Uber DGU shows concealed carry in Chicago proves effective

No charges will be filed against a man who stepped in to stop a gunman in Chicago thanks to Illinois adopting a concealed carry law for the state’s residents. The Second Amendment Foundation reported in a press release from April 21, that without the lawsuit filed by SAF allowing law abiding residents of Illinois to carry concealed weapons, this incident could have been much worse.

The defensive gun use (DGU) incident happened when an Uber (ride hailing service) driver, who was legally carrying a gun, happened upon the scene of a shooting.  The gunman, 22-year-old Everardo Custodio, opened fire on a crowd in the Logan Square neighborhood of west Chicago and the Uber driver, a 47-year-old resident, stepped in. He was able to draw his revolver and wound the gunman, effectively stopping the shooting and undoubtedly saving lives. Six shots were fired at the gunman and he was struck more than once.

“This is precisely the reason law-abiding citizens in Illinois fought so hard for concealed carry, and why we went to court to make that happen,” said SAF Vice President Alan Gottlieb. “While SAF deplores violence, we’re delighted that our lawsuit made it possible for this armed man to stop a potentially deadly attack.”

It’s no secret that the Second Amendment Foundation has been at the forefront of some of the most egregious infringements of the Second Amendment and the battle to keep our gun rights intact. From what I’ve seen, they fight for our rights in a precise and aggressive manner, which, in my opinion, is exactly what is needed to topple entrenched institutions. What could have happened in Chicago that day had concealed carry still been illegal in Illinois? It’s difficult to think about, but I agree with Gottlieb’s statement that it most definitely had the potential to be much worse. Chicago is plagued with gun violence and the only way to stop a mass shooting is to arm those with the guts and moral fortitude to defend innocent lives.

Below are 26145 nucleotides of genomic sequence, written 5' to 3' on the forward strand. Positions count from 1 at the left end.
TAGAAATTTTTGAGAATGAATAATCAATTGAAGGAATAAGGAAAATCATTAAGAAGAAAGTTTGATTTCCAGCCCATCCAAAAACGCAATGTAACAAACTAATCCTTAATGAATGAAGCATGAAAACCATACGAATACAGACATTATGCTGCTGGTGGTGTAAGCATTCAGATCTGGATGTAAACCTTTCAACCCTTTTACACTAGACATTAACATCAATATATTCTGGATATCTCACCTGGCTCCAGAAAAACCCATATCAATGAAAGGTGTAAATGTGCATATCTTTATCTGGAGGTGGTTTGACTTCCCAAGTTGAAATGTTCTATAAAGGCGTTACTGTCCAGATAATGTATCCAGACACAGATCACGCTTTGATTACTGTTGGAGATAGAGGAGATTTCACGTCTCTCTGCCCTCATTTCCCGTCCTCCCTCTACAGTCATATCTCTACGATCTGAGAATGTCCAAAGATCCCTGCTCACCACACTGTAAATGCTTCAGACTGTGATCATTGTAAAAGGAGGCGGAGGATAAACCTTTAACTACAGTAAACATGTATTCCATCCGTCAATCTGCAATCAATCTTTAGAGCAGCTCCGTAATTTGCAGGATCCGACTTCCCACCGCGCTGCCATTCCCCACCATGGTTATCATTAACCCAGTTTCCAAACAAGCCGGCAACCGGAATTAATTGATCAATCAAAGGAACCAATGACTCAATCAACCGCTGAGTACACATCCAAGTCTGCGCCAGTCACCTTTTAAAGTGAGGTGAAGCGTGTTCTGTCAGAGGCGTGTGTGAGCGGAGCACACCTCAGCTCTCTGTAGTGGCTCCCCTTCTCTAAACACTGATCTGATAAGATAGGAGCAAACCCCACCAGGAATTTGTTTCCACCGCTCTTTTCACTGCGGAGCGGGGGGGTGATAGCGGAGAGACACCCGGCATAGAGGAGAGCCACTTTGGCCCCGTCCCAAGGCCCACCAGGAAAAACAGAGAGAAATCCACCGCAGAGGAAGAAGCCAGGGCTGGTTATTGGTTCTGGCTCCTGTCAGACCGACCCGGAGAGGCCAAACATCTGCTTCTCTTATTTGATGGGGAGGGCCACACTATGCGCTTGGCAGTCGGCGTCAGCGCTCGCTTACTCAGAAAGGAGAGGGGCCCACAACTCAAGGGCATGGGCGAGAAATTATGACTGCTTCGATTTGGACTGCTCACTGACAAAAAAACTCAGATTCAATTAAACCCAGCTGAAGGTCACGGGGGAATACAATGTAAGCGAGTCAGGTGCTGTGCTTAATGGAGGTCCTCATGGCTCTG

The lawsuit filed by SAF was known collectively as Moore v. Madigan and started back in 2009. In 2013, a court decision forced the state of Illinois to adopt a concealed carry permit policy–which, given Chicago’s infamous history and the precedent set by 49 other states, was long, long overdue. Every year, the media further exposes this Midwest city as a cesspool of violence and criminal activity and, while all the gun laws enacted and attempted there over the past decades have failed, allowing good citizens to carry has already saved at least a few citizens from great bodily harm if not death.

The fact remains that law abiding citizens in these United States should never have their livelihoods threatened due to draconian local gun laws. Chicago has a lot of work to do in allowing good people the right to protect themselves with guns, not only in the home, but outside the house as well, but at least the tide appears to be turning somewhat. Good guys are legally carrying guns, and Chicago politicians are being forced to witness how effectively these carriers are dealing with their cities notorious violence–a problem they themselves have been largely ineffectual at solving.

Most of all though, I have to applaud the SAF for staying in the fight on this one. Moore vs. Madigan has helped ensure the Constitutional right of Chicagoans to protect themselves and I think the SAF deserves a lot of the credit.

Before Moore vs. Madigan, even carrying an unloaded gun in public in easy access of the gun-owner was illegal. I attempted to not laugh as I read this portion of the decision. What is an unloaded gun anyway? Isn’t it simply a club at best? Sometimes I wonder what cockeyed scenario Illinois and California will come up with next to ban out of fear and ignorance.  It would be funny if it didn’t put the public in greater danger. I say, when our rights matter little to our elected officials, it’s time to reevaluate their stays in public office and stand up for our own lives.

The views and opinions expressed in this post are those of the authors and do not necessarily reflect the position of Guns.com.

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